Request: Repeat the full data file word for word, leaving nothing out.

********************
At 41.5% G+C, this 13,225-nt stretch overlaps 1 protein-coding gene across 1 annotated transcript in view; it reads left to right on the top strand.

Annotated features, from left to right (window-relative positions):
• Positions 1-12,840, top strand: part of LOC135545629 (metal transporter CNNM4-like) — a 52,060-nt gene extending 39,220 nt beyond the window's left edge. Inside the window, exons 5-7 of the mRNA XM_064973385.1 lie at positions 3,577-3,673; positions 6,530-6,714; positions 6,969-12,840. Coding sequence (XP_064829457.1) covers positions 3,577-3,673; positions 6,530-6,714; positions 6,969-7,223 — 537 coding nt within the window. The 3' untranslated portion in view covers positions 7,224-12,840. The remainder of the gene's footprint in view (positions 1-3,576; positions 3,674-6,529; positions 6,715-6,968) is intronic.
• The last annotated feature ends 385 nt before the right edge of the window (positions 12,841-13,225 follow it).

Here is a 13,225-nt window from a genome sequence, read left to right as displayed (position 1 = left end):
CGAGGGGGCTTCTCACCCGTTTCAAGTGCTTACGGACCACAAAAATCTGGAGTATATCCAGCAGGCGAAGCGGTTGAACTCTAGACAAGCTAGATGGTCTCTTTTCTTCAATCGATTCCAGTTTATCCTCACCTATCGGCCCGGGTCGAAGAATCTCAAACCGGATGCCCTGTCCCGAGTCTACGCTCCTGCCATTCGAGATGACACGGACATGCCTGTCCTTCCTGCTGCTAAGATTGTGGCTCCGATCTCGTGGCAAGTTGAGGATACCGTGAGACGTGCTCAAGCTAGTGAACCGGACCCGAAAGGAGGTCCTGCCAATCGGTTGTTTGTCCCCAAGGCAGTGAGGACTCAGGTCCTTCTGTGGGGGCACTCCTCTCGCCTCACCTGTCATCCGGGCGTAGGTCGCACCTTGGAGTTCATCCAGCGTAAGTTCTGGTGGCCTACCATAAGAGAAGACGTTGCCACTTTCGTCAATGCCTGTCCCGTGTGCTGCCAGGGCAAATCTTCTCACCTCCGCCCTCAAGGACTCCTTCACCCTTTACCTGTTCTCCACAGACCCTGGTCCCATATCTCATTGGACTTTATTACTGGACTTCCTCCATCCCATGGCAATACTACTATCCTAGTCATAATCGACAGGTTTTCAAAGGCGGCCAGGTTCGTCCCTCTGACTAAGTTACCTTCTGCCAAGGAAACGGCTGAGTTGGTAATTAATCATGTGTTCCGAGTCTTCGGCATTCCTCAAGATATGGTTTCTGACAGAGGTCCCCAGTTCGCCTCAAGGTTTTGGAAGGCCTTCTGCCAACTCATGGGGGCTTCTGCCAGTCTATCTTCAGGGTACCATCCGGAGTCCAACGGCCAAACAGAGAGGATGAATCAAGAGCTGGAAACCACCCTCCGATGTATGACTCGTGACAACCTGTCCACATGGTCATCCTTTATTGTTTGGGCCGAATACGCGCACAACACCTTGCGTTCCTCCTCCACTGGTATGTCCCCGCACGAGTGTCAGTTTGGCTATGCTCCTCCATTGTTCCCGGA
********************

At 41.5% G+C, this 13,225-nt stretch overlaps 1 protein-coding gene across 1 annotated transcript in view; it reads left to right on the top strand.

Annotated features, from left to right (window-relative positions):
• Positions 1-12,840, top strand: part of LOC135545629 (metal transporter CNNM4-like) — a 52,060-nt gene extending 39,220 nt beyond the window's left edge. Inside the window, exons 5-7 of the mRNA XM_064973385.1 lie at positions 3,577-3,673; positions 6,530-6,714; positions 6,969-12,840. Coding sequence (XP_064829457.1) covers positions 3,577-3,673; positions 6,530-6,714; positions 6,969-7,223 — 537 coding nt within the window. The 3' untranslated portion in view covers positions 7,224-12,840. The remainder of the gene's footprint in view (positions 1-3,576; positions 3,674-6,529; positions 6,715-6,968) is intronic.
• The last annotated feature ends 385 nt before the right edge of the window (positions 12,841-13,225 follow it).

Here is a 13,225-nt window from a genome sequence, read left to right as displayed (position 1 = left end):
CGAGGGGGCTTCTCACCCGTTTCAAGTGCTTACGGACCACAAAAATCTGGAGTATATCCAGCAGGCGAAGCGGTTGAACTCTAGACAAGCTAGATGGTCTCTTTTCTTCAATCGATTCCAGTTTATCCTCACCTATCGGCCCGGGTCGAAGAATCTCAAACCGGATGCCCTGTCCCGAGTCTACGCTCCTGCCATTCGAGATGACACGGACATGCCTGTCCTTCCTGCTGCTAAGATTGTGGCTCCGATCTCGTGGCAAGTTGAGGATACCGTGAGACGTGCTCAAGCTAGTGAACCGGACCCGAAAGGAGGTCCTGCCAATCGGTTGTTTGTCCCCAAGGCAGTGAGGACTCAGGTCCTTCTGTGGGGGCACTCCTCTCGCCTCACCTGTCATCCGGGCGTAGGTCGCACCTTGGAGTTCATCCAGCGTAAGTTCTGGTGGCCTACCATAAGAGAAGACGTTGCCACTTTCGTCAATGCCTGTCCCGTGTGCTGCCAGGGCAAATCTTCTCACCTCCGCCCTCAAGGACTCCTTCACCCTTTACCTGTTCTCCACAGACCCTGGTCCCATATCTCATTGGACTTTATTACTGGACTTCCTCCATCCCATGGCAATACTACTATCCTAGTCATAATCGACAGGTTTTCAAAGGCGGCCAGGTTCGTCCCTCTGACTAAGTTACCTTCTGCCAAGGAAACGGCTGAGTTGGTAATTAATCATGTGTTCCGAGTCTTCGGCATTCCTCAAGATATGGTTTCTGACAGAGGTCCCCAGTTCGCCTCAAGGTTTTGGAAGGCCTTCTGCCAACTCATGGGGGCTTCTGCCAGTCTATCTTCAGGGTACCATCCGGAGTCCAACGGCCAAACAGAGAGGATGAATCAAGAGCTGGAAACCACCCTCCGATGTATGACTCGTGACAACCTGTCCACATGGTCATCCTTTATTGTTTGGGCCGAATACGCGCACAACACCTTGCGTTCCTCCTCCACTGGTATGTCCCCGCACGAGTGTCAGTTTGGCTATGCTCCTCCATTGTTCCCGGA